John certainly has a valid point: Unchecked climate change could well make things much more difficult for the lynx in the Maine woods and more wind power is certainly part of the solution to slowing global warming. However, It's Getting Hot In Here has just posted the perspective of one of the protestors which is equally worth considering:Don't Let Tar Sands Company Greenwash Itself
Saying that he hoped the action at the Kibby Mountain wind project (66 MW of which are currently operational, with more under construction to bring it to 132 MW) would "spark respectful debate in our movement about the role industrial wind should play in combatting climate change," Matt Wilkerson went on to list some of his reasons for joining in the protest.
- It is important to make clear that this action was not against ALL wind. It was against corporate run industrial wind projects that impact rural communities and sensitive ecosystems. We are in full support of small scale, community run wind projects.
- The wind power being built in Maine is not replacing any fossil fuel plants. It is all additional capacity, so in reality no emissions are being reduced. We would be far better off reducing consumption and improving efficiency rather than producing more electricity
- These wind farms are being built in sensitive wild areas that are home to the endangered lynx and migratory birds as well as rare alpine ecosystems. We can't ignore the impacts that industrial wind has on an ecosystem. We cannot write these impacts off as collateral damage.
- The wind farms are being built by Transcanada, a major player in the Alberta tar sands. These wind farms are not producing electricity for Maine. It is all being sold to other states. Maine residents shouldn't have to have their wildlands carved up so that an oil company can greenwash its image while turning a profit selling electricity to the grid.
What we have here is two different paths towards the same goal of raising awareness about climate change and renewable energy, and helping to create a culture that works within ecological limits.
One (the Earth First! perspective as expressed here) is more visionary and far thinking, holistic in perspective, recognizing that the current corporatist industrial approach to development assumes a scale that inherently has a heavy environmental footprint.
It also clearly points out one of the big blind spots that clouds many efforts to green energy and industry: The assumption that simply changing production method is sufficient for sustainability. It is a perspective rooted in what might be, regardless of what is right now--fully idealistic.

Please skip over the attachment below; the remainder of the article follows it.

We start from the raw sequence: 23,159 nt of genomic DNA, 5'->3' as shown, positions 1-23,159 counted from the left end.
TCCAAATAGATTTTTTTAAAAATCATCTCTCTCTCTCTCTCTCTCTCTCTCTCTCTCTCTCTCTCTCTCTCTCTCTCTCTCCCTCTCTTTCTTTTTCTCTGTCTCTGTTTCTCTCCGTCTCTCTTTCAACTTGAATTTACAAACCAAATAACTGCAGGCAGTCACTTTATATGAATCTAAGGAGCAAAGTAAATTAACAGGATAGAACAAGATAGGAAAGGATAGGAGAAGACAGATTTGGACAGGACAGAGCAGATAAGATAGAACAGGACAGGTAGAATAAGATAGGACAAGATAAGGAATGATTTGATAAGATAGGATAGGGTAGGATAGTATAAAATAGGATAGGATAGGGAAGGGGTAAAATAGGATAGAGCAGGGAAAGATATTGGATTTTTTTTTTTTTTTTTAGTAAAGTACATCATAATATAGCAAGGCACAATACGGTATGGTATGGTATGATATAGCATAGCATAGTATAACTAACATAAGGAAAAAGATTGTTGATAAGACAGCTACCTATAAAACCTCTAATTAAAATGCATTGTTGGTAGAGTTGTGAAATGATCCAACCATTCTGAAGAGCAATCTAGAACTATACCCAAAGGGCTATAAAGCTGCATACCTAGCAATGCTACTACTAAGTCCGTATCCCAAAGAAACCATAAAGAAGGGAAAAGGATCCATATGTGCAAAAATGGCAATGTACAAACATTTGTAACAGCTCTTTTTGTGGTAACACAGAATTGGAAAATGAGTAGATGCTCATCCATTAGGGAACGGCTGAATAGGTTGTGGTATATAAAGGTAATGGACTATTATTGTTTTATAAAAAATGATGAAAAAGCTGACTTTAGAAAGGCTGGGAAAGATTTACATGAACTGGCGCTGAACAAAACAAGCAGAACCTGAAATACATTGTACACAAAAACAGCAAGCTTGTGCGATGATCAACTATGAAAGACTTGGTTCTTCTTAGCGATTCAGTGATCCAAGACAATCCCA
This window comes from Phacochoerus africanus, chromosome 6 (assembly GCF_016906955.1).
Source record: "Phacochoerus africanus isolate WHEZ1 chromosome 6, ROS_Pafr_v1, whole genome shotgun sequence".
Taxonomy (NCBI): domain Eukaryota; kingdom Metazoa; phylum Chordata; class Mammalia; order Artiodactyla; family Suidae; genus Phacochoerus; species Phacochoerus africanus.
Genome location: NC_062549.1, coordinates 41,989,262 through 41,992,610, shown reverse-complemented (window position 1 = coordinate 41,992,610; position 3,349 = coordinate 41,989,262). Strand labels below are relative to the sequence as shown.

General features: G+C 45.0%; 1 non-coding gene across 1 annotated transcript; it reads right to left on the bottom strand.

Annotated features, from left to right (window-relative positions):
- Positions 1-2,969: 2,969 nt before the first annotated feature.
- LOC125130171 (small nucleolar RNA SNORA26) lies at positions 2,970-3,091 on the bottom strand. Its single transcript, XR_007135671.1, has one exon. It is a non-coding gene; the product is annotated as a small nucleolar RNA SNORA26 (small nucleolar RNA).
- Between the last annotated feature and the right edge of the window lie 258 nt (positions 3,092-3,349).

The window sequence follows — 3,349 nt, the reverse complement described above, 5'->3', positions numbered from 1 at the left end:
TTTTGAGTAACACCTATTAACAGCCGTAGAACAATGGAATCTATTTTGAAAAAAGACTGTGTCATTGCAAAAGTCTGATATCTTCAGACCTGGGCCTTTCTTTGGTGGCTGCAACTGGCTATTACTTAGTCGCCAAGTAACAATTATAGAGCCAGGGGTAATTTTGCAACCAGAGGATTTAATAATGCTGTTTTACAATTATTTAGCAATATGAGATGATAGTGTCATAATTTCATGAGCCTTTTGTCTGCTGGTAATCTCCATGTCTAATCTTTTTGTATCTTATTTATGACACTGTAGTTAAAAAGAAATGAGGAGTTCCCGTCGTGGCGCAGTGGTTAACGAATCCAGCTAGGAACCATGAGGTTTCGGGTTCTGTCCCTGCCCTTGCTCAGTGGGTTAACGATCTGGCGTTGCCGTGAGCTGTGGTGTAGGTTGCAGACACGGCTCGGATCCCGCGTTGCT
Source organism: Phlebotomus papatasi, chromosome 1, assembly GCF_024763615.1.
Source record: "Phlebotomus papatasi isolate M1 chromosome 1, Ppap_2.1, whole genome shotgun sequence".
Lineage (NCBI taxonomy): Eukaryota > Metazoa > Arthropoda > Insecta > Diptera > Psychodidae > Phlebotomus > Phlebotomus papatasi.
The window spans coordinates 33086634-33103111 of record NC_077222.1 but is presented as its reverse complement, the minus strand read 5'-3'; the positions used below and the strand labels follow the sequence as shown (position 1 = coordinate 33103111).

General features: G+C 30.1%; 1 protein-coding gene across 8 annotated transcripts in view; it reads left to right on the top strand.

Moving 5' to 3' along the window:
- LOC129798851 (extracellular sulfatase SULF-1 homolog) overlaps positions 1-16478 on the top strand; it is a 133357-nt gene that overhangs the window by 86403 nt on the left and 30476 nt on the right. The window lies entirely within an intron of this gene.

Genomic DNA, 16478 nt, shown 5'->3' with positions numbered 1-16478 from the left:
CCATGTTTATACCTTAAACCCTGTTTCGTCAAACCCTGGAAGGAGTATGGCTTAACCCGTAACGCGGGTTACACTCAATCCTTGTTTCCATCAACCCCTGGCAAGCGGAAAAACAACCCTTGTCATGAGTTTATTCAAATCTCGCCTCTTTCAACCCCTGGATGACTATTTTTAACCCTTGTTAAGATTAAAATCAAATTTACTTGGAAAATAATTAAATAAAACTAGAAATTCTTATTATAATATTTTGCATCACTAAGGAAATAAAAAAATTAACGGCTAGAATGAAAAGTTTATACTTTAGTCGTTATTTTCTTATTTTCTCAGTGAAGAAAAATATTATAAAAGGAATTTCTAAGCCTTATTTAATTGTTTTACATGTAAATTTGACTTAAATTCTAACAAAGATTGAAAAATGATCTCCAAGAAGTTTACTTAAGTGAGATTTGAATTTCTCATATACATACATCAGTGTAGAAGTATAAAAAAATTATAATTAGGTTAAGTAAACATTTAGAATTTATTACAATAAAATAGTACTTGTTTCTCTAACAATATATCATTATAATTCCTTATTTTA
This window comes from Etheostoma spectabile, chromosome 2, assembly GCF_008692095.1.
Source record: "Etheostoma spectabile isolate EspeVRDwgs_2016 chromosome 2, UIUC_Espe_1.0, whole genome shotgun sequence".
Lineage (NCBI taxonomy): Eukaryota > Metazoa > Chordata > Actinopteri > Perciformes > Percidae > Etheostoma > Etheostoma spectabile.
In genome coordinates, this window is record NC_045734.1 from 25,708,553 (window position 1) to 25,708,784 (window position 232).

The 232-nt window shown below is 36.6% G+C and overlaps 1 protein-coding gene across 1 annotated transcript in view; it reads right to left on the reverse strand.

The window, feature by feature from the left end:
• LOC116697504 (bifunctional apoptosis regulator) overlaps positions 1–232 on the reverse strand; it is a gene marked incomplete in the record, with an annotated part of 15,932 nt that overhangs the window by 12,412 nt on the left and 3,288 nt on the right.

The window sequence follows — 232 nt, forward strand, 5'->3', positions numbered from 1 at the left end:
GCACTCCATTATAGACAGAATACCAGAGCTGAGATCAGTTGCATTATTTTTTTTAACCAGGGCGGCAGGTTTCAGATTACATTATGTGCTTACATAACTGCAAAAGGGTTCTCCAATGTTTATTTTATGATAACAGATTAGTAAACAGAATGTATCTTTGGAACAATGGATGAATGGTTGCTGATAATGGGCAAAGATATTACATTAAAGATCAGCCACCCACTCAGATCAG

The other (as expressed by John here) is dominated by the importance of making small progress towards the goal of combatting climate change, even if that progress isn't entirely perfect. It is firmly based on working within the system and, to painfully use an overused phrase, not making the perfect the enemy of the good. It's a realist viewpoint through and through.
Differing Perspectives Need Not Oppose One Another
We see the same split in discussions of climate legislation, carbon emission reductions and the best policies to make those happen. It's the same distinction that meant some people took to the streets in Copenhagen during COP15 and some worked inside the Bella Center.
This isn't just an exercise in defining our differences within the environmental movement. The big thing I think both sides need to remember is that we need one another. The different methodologies need not be in opposition. As much as we need incremental progress and bringing current polluting industries into the fold and changing their ways, we need activists keeping our ideals honest and presenting the 'what could be' position.
Which Contradictions Do We Choose to Ignore?
After all, both viewpoints are united in one thing: Choosing to oppose some contradictions while accepting others.
The idealist position, eyes to the sky, ignores the fact that change more often than not doesn't happen in revolution, but in evolution (even if revolution kicks off that evolution). The realist/incrementalist position, eyes to the ground, ignores the fact that the small change being made doesn't always mean it's fully in the right direction.
More on Wind Power:
Earth First! Activists Arrested Protesting Maine Wind Farm - 'It's Too Big'
Cape Wind Opponents Compare It To Boston's Big Dig - Claiming Power Twice as Expensive as Planned
Concern Over Birds Could Shoot Down 540 MW Shetland Islands Wind Farm